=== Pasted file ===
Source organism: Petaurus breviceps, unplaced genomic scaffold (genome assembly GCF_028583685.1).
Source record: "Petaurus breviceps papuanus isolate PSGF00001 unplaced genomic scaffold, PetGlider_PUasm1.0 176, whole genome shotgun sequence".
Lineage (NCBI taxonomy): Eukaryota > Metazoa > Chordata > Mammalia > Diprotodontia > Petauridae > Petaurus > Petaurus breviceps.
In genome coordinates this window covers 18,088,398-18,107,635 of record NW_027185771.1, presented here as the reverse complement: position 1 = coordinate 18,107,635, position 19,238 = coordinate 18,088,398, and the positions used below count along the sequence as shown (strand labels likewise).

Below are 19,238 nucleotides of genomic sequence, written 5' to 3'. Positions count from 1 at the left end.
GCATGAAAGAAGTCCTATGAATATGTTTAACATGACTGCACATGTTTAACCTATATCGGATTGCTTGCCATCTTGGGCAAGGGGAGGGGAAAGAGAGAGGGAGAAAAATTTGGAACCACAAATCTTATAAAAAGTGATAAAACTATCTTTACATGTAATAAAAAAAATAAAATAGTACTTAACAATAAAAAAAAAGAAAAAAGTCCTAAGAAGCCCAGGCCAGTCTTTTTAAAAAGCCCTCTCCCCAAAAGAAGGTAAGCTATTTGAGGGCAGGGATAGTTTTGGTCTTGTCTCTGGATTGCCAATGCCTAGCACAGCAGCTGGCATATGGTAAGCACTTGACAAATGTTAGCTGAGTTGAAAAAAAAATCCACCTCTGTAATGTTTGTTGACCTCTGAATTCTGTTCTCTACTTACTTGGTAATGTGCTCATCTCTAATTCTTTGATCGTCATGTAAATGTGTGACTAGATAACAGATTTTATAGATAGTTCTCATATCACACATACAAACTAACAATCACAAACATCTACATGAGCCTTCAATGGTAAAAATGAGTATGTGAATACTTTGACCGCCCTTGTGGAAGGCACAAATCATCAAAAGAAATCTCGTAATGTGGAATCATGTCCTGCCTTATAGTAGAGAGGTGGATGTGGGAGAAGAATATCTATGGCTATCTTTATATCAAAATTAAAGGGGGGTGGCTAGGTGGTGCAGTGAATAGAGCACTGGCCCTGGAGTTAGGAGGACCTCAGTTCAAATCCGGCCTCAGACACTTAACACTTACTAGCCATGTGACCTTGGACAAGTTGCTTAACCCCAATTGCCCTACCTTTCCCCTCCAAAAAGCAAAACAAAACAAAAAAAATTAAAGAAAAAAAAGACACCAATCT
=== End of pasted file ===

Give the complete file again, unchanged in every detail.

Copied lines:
Source organism: Petaurus breviceps, unplaced genomic scaffold (genome assembly GCF_028583685.1).
Source record: "Petaurus breviceps papuanus isolate PSGF00001 unplaced genomic scaffold, PetGlider_PUasm1.0 176, whole genome shotgun sequence".
Lineage (NCBI taxonomy): Eukaryota > Metazoa > Chordata > Mammalia > Diprotodontia > Petauridae > Petaurus > Petaurus breviceps.
In genome coordinates this window covers 18,088,398-18,107,635 of record NW_027185771.1, presented here as the reverse complement: position 1 = coordinate 18,107,635, position 19,238 = coordinate 18,088,398, and the positions used below count along the sequence as shown (strand labels likewise).

Below are 19,238 nucleotides of genomic sequence, written 5' to 3'. Positions count from 1 at the left end.
GCATGAAAGAAGTCCTATGAATATGTTTAACATGACTGCACATGTTTAACCTATATCGGATTGCTTGCCATCTTGGGCAAGGGGAGGGGAAAGAGAGAGGGAGAAAAATTTGGAACCACAAATCTTATAAAAAGTGATAAAACTATCTTTACATGTAATAAAAAAAATAAAATAGTACTTAACAATAAAAAAAAAGAAAAAAGTCCTAAGAAGCCCAGGCCAGTCTTTTTAAAAAGCCCTCTCCCCAAAAGAAGGTAAGCTATTTGAGGGCAGGGATAGTTTTGGTCTTGTCTCTGGATTGCCAATGCCTAGCACAGCAGCTGGCATATGGTAAGCACTTGACAAATGTTAGCTGAGTTGAAAAAAAAATCCACCTCTGTAATGTTTGTTGACCTCTGAATTCTGTTCTCTACTTACTTGGTAATGTGCTCATCTCTAATTCTTTGATCGTCATGTAAATGTGTGACTAGATAACAGATTTTATAGATAGTTCTCATATCACACATACAAACTAACAATCACAAACATCTACATGAGCCTTCAATGGTAAAAATGAGTATGTGAATACTTTGACCGCCCTTGTGGAAGGCACAAATCATCAAAAGAAATCTCGTAATGTGGAATCATGTCCTGCCTTATAGTAGAGAGGTGGATGTGGGAGAAGAATATCTATGGCTATCTTTATATCAAAATTAAAGGGGGGTGGCTAGGTGGTGCAGTGAATAGAGCACTGGCCCTGGAGTTAGGAGGACCTCAGTTCAAATCCGGCCTCAGACACTTAACACTTACTAGCCATGTGACCTTGGACAAGTTGCTTAACCCCAATTGCCCTACCTTTCCCCTCCAAAAAGCAAAACAAAACAAAAAAAATTAAAGAAAAAAAAGACACCAATCT